Growth stalls in major GCC economies: weaker new business to blame
The non-oil private sector growth in major GCC economies has stalled on the back of sluggish new business activity.
Expansion in Saudi Arabia’s non-oil economy hit a three-month low in September with a subdued demand and easing employment, according to a survey by Dubai’s Emirates NBD.
Meanwhile in the UAE, business conditions in the sector were improving at the weakest pace since June.
Austerity to bite kingdom
The seasonally adjusted Emirates NBD Saudi Arabia Purchasing Managers’ Index (PMI) sank to 55.3 in September, the lowest reading of the third quarter. It was down from 56.0 in July and August’s one-year high of 56.6. The 50-point mark separates growth from contraction.
“Saudi Arabia’s PMI eased only slightly in September, on weaker new order growth. However, the average PMI for Q3 2016 points to a faster rate of expansion in economic activity compared to the first half of this year,” said Khatija Haque, Head of MENA Research at Emirates NBD.
Last week, government data showed that, between April and June, Saudi Arabia’s economy grew at its slowest rate in more than three years.
As cheap oil began to erode state revenues, the economy’s growth has been slowing since early 2015. This has forced the kingdom’s government to take austerity measures, including cutting the salaries of public sector employees and ministers.
It is feared that the economy will remain under pressure from the effects of large scale-spending cuts.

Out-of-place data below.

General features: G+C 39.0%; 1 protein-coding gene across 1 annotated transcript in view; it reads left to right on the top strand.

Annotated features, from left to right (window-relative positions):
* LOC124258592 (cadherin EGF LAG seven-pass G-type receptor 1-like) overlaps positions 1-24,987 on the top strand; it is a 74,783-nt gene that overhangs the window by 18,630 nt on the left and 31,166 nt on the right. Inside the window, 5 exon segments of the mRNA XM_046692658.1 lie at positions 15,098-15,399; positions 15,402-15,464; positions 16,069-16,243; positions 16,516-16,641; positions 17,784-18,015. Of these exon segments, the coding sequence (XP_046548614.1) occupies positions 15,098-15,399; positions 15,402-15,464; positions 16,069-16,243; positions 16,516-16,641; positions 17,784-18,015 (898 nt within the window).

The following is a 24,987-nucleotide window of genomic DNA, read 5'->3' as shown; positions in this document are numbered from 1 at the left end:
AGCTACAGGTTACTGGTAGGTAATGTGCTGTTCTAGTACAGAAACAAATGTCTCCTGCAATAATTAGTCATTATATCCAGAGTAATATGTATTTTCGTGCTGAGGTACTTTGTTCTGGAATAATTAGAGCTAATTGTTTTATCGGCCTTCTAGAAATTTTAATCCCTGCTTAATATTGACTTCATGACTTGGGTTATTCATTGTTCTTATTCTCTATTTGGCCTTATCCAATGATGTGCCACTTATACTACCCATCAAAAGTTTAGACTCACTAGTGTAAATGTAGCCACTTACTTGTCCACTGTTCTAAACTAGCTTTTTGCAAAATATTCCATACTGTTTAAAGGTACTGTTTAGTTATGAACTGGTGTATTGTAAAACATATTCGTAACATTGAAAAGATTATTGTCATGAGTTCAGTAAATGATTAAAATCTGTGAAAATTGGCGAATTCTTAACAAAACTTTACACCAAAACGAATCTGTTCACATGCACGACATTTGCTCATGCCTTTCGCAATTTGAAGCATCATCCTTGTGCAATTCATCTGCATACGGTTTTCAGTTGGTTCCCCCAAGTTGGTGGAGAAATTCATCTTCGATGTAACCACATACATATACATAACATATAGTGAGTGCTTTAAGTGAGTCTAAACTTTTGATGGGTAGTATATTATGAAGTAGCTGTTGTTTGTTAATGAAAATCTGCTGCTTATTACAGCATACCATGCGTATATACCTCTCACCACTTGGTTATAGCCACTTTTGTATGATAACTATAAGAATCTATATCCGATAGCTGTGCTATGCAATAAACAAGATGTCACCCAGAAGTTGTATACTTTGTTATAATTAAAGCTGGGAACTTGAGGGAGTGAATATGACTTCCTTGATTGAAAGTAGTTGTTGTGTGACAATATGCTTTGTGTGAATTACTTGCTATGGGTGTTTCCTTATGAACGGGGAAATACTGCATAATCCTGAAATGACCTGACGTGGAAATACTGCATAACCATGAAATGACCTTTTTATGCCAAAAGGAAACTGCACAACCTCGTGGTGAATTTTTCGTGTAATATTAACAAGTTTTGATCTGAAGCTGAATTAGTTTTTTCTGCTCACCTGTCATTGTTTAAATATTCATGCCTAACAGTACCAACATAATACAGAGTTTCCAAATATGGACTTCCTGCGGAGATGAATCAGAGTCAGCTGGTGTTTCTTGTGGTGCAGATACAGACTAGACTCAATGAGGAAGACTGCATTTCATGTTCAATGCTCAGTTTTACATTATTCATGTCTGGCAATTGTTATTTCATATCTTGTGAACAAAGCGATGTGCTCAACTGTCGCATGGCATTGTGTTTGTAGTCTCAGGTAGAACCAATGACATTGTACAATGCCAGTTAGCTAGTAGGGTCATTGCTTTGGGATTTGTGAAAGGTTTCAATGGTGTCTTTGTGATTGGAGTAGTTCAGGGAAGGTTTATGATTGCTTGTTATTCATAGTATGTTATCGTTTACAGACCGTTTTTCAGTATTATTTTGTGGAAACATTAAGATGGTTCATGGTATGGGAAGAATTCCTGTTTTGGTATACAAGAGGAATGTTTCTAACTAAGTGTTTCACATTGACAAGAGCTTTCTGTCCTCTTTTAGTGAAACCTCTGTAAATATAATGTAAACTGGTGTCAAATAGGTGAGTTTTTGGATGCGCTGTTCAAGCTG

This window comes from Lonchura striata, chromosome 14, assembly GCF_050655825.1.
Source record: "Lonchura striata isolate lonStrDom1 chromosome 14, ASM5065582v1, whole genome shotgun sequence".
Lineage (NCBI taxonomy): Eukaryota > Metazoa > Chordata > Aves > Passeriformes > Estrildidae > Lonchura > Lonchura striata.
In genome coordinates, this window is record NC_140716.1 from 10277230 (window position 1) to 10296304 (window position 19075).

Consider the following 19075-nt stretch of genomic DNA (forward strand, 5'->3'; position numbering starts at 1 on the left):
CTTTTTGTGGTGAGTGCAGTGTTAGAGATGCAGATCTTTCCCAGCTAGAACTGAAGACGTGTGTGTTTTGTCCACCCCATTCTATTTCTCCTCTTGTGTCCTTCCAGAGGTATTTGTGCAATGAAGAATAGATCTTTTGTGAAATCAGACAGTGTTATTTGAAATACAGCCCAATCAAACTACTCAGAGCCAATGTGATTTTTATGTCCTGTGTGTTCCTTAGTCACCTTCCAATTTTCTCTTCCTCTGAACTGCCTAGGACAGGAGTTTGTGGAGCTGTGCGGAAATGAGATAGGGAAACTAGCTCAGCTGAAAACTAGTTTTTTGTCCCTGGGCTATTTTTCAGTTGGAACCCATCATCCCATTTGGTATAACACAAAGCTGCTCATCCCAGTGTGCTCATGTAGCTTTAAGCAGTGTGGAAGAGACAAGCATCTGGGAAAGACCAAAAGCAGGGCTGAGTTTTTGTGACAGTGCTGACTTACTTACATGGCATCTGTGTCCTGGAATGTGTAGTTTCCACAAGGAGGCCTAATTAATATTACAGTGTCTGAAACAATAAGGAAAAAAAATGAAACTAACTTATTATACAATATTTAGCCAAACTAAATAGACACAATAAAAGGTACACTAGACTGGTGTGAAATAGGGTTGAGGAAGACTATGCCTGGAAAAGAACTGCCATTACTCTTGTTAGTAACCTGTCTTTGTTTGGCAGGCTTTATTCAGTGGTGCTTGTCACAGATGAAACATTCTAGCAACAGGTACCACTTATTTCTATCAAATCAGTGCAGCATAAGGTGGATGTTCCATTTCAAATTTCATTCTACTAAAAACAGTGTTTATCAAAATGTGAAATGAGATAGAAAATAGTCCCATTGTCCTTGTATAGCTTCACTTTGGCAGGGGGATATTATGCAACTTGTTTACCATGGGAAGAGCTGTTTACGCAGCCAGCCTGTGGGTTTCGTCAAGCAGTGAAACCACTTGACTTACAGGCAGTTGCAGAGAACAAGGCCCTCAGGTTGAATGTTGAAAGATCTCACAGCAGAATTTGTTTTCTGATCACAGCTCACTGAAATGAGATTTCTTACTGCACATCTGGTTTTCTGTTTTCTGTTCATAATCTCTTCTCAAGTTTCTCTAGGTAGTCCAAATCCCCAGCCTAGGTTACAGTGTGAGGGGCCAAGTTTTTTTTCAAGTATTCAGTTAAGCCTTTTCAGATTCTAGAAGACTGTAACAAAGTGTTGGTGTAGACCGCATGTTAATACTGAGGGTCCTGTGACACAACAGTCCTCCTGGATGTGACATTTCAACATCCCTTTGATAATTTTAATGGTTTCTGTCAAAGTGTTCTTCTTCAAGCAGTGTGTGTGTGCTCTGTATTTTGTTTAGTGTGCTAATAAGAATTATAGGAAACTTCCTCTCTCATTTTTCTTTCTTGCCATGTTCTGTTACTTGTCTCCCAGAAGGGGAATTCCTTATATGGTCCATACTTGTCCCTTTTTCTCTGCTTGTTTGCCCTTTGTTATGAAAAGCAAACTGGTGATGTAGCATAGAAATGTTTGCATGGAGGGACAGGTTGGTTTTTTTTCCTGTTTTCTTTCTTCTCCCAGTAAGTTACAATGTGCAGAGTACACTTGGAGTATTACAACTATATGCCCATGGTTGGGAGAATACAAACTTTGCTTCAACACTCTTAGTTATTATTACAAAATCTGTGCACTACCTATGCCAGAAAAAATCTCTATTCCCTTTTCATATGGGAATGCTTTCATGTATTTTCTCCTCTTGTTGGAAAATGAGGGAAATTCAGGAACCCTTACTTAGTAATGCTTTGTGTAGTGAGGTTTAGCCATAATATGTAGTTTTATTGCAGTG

“Recent announcements on spending cuts in the kingdom are likely to weigh on household consumption and consumer confidence, as we head into Q4,” Haque added.
Following the cabinet announcement on September 26 that there will be a 20 per cent cut in ministers’ salaries, and that bonuses and other financial perks for public sector workers will be reduced, the kingdom’s central bank gave instructions to commercial banks to reschedule consumer loans of customers hit by the first cut to public sector wages. The country’s banks fear that there will be an upsurge in non-performing consumer loans.
External pressure weighs on UAE
The UAE’s PMI slipped closer to the 50.0 no-change mark for the second consecutive month in September. Down from 54.7 in August, the latest reading of 54.1 was still consistent with a solid improvement in business conditions, the survey said.
It was also broadly in line with the average so far this year (53.8), albeit noticeably lower than the trends in 2014 (58.1) and 2015 (56.0).
“The sharp slowdown in new order growth last month appears to be due to weaker demand from external markets rather than soft domestic demand. Growth in output and purchasing activity remained strong. Overall, the PMI data points to a faster rate of expansion in the UAE’s non-oil private sector in Q3 2016, compared to Q2,” said Haque.
However, the companies operating in the country remain confident about the near-term outlook, given the sharp rise in output and purchasing, the survey revealed.